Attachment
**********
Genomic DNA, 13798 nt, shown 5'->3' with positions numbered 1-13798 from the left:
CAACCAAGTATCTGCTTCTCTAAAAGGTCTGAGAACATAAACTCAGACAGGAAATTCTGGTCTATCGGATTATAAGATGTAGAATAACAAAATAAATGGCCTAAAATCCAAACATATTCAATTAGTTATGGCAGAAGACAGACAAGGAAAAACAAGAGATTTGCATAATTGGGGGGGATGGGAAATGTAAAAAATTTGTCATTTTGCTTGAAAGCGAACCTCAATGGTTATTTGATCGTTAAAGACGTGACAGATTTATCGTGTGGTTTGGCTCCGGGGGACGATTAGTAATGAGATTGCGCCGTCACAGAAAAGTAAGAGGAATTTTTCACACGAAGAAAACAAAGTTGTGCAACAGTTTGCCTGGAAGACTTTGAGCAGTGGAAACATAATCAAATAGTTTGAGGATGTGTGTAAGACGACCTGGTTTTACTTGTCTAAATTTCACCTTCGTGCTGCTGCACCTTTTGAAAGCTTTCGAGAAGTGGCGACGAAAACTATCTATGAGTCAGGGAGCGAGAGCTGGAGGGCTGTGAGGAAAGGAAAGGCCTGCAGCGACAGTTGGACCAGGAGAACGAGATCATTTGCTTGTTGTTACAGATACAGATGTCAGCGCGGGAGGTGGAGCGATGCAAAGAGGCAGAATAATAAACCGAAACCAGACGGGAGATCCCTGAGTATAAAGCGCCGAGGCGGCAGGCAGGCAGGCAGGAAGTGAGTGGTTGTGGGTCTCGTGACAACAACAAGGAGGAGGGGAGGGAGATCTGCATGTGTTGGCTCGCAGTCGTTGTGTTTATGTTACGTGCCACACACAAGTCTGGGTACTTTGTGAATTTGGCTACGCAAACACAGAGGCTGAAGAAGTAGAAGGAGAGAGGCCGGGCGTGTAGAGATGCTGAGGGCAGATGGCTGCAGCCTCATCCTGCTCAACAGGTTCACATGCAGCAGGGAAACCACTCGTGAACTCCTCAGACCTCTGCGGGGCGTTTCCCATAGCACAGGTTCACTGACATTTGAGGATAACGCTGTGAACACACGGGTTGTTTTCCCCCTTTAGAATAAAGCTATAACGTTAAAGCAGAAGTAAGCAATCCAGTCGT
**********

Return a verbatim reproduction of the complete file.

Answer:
Genomic DNA, 13798 nt, shown 5'->3' with positions numbered 1-13798 from the left:
CAACCAAGTATCTGCTTCTCTAAAAGGTCTGAGAACATAAACTCAGACAGGAAATTCTGGTCTATCGGATTATAAGATGTAGAATAACAAAATAAATGGCCTAAAATCCAAACATATTCAATTAGTTATGGCAGAAGACAGACAAGGAAAAACAAGAGATTTGCATAATTGGGGGGGATGGGAAATGTAAAAAATTTGTCATTTTGCTTGAAAGCGAACCTCAATGGTTATTTGATCGTTAAAGACGTGACAGATTTATCGTGTGGTTTGGCTCCGGGGGACGATTAGTAATGAGATTGCGCCGTCACAGAAAAGTAAGAGGAATTTTTCACACGAAGAAAACAAAGTTGTGCAACAGTTTGCCTGGAAGACTTTGAGCAGTGGAAACATAATCAAATAGTTTGAGGATGTGTGTAAGACGACCTGGTTTTACTTGTCTAAATTTCACCTTCGTGCTGCTGCACCTTTTGAAAGCTTTCGAGAAGTGGCGACGAAAACTATCTATGAGTCAGGGAGCGAGAGCTGGAGGGCTGTGAGGAAAGGAAAGGCCTGCAGCGACAGTTGGACCAGGAGAACGAGATCATTTGCTTGTTGTTACAGATACAGATGTCAGCGCGGGAGGTGGAGCGATGCAAAGAGGCAGAATAATAAACCGAAACCAGACGGGAGATCCCTGAGTATAAAGCGCCGAGGCGGCAGGCAGGCAGGCAGGAAGTGAGTGGTTGTGGGTCTCGTGACAACAACAAGGAGGAGGGGAGGGAGATCTGCATGTGTTGGCTCGCAGTCGTTGTGTTTATGTTACGTGCCACACACAAGTCTGGGTACTTTGTGAATTTGGCTACGCAAACACAGAGGCTGAAGAAGTAGAAGGAGAGAGGCCGGGCGTGTAGAGATGCTGAGGGCAGATGGCTGCAGCCTCATCCTGCTCAACAGGTTCACATGCAGCAGGGAAACCACTCGTGAACTCCTCAGACCTCTGCGGGGCGTTTCCCATAGCACAGGTTCACTGACATTTGAGGATAACGCTGTGAACACACGGGTTGTTTTCCCCCTTTAGAATAAAGCTATAACGTTAAAGCAGAAGTAAGCAATCCAGTCGT